Arrival of the Europeans in Niger


Among the first Europeans to canvas the areas of present-day Niger in the 1800s were Mungo Park, Heinrich Barth, Gustav Nachtigal, and a few others. Following the Berlin conference of 1885 which resulted in the dividing of Africa into spheres of influence for European countries, France acquired control of the area covering Niger.


In 1897 France sent an officer, Marius Gabriel Cazemajou to administer the territory. Marius, on arrival to Niger, stayed in the courts of Sultan Amadou Kouran Daga who would later assassinate Marius for fear that he might form an alliance with a rival Chadian warlord.


Colonization of Niger


Towards the end of 1899 France organized expeditions to all its colonial territories in Africa. The Niger expedition tagged Voulet-Chainone Mission, was characterized by untold atrocities and brutality. On the expedition through Southern Niger, the lives of many natives were murdered, women raped, and properties looted by Captain Voulet and his men. While passing the village of Birni-N'konni he wiped out the entire village as punishment for the local queen's resistance to his entry. These atrocities attracted a public outrage, forcing Paris to intervene. Lieutenant colonel Jean-Francis Knob was sent to relieve the notorious Captain Voulet of his duties in Niger, but Klobb was murdered on his arrival. Voulet and Chainone were killed during a mutiny by his soldiers.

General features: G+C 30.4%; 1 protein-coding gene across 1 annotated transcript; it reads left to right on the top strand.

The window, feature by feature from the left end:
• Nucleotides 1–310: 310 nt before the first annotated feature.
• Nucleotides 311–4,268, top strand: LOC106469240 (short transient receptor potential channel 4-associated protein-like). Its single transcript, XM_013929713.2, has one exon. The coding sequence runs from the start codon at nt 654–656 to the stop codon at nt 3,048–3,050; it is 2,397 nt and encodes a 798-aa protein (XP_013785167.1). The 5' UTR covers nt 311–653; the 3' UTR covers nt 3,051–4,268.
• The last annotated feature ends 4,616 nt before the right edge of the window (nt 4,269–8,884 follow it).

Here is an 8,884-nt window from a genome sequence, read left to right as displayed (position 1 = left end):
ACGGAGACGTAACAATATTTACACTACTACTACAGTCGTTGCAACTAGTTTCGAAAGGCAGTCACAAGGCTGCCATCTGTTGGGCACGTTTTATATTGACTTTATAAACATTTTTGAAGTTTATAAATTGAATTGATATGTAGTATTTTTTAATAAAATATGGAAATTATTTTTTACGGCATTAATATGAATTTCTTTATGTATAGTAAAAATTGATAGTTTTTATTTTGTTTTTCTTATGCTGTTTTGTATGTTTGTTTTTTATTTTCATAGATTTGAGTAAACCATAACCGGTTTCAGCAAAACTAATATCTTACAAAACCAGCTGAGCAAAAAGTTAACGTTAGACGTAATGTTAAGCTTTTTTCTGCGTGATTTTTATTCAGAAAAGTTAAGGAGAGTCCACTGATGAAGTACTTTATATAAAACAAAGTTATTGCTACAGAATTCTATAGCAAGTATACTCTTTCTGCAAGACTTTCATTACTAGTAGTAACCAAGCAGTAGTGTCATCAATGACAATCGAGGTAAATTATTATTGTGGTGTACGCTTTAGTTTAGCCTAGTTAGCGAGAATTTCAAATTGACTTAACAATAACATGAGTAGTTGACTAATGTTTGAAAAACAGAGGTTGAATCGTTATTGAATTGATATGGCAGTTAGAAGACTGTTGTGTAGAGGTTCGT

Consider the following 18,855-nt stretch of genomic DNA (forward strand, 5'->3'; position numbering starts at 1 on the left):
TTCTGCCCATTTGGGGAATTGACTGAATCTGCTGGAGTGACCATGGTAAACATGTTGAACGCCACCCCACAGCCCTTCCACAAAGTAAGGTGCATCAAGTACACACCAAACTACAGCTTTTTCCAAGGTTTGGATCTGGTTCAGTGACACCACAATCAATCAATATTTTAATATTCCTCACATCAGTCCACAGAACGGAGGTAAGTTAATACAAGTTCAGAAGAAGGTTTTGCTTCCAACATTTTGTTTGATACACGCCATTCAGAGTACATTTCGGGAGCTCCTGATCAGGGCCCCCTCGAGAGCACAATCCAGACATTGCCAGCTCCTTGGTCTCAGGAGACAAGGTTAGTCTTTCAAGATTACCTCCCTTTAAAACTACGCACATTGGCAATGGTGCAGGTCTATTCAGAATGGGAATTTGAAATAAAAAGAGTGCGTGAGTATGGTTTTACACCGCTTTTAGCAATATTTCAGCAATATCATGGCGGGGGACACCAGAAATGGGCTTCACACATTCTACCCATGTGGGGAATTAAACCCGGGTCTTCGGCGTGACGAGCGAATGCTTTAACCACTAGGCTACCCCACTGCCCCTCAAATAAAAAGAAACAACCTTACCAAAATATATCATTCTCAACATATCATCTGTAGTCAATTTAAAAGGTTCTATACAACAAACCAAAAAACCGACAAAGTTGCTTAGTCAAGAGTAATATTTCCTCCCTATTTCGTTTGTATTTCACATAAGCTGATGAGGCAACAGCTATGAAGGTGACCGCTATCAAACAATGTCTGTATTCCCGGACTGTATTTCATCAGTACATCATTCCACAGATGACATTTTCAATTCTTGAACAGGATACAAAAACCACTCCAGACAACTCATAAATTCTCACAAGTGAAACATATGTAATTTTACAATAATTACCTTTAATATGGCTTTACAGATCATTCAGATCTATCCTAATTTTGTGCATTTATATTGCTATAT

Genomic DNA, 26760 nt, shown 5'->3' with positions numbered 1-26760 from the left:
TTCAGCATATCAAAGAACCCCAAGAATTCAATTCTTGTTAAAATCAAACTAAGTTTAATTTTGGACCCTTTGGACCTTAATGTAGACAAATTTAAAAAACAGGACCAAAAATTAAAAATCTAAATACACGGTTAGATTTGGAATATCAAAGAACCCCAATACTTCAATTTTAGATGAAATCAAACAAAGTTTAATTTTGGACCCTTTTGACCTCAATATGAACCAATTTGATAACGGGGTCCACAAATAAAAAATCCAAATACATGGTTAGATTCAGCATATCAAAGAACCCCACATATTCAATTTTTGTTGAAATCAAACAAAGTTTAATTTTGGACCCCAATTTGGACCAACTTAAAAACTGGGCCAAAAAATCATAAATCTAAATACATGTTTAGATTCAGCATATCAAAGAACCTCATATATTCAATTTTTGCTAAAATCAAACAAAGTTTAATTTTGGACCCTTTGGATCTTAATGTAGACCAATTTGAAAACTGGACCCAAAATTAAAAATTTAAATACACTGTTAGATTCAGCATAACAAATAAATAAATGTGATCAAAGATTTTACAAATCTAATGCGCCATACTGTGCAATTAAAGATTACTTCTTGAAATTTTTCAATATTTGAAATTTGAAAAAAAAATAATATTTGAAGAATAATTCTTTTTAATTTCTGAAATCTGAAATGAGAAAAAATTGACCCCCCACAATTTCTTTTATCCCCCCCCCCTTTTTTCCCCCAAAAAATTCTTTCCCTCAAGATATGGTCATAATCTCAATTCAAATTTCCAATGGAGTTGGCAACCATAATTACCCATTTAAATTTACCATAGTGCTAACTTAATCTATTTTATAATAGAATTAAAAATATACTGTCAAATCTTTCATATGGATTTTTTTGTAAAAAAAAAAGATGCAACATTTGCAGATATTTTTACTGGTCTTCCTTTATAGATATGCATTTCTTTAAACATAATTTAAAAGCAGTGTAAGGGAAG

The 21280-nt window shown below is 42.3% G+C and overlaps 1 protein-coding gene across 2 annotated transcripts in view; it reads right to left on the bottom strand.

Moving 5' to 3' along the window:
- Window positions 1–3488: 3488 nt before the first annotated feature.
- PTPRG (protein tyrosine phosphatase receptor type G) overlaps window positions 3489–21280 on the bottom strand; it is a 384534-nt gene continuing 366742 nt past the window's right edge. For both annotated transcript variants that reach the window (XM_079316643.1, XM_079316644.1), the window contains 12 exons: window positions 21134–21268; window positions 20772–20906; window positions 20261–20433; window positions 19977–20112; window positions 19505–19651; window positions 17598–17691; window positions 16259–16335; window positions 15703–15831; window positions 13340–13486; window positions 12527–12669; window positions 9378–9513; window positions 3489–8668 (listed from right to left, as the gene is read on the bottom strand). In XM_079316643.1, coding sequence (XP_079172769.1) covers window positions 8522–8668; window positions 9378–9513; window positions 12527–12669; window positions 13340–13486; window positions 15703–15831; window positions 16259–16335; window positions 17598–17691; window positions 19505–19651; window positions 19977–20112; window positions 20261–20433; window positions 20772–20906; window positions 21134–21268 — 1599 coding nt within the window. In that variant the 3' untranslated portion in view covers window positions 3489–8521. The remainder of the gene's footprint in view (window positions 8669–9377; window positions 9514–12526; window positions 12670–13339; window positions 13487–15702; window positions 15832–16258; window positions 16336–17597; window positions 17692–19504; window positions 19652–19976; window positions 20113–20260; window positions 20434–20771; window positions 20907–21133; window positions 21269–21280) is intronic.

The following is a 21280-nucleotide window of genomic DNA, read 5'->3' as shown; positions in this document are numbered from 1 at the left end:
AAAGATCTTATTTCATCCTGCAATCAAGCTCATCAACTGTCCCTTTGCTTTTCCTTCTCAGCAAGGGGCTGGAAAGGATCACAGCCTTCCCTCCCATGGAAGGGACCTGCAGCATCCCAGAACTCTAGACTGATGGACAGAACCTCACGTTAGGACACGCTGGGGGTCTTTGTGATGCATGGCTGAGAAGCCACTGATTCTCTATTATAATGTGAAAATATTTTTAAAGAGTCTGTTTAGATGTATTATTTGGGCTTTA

One of Klobb's former officers took over supervision of the mission, and in December 1904 the Military Territory of Niger was created with its capital at Zinder. In 1922 Niger was made a fully-fledged colony within the French West Africa, with the capital located at Niamey. The French administrators allowed the local chiefs to continue exercising their power under French authority, adopting a system of indirect rule.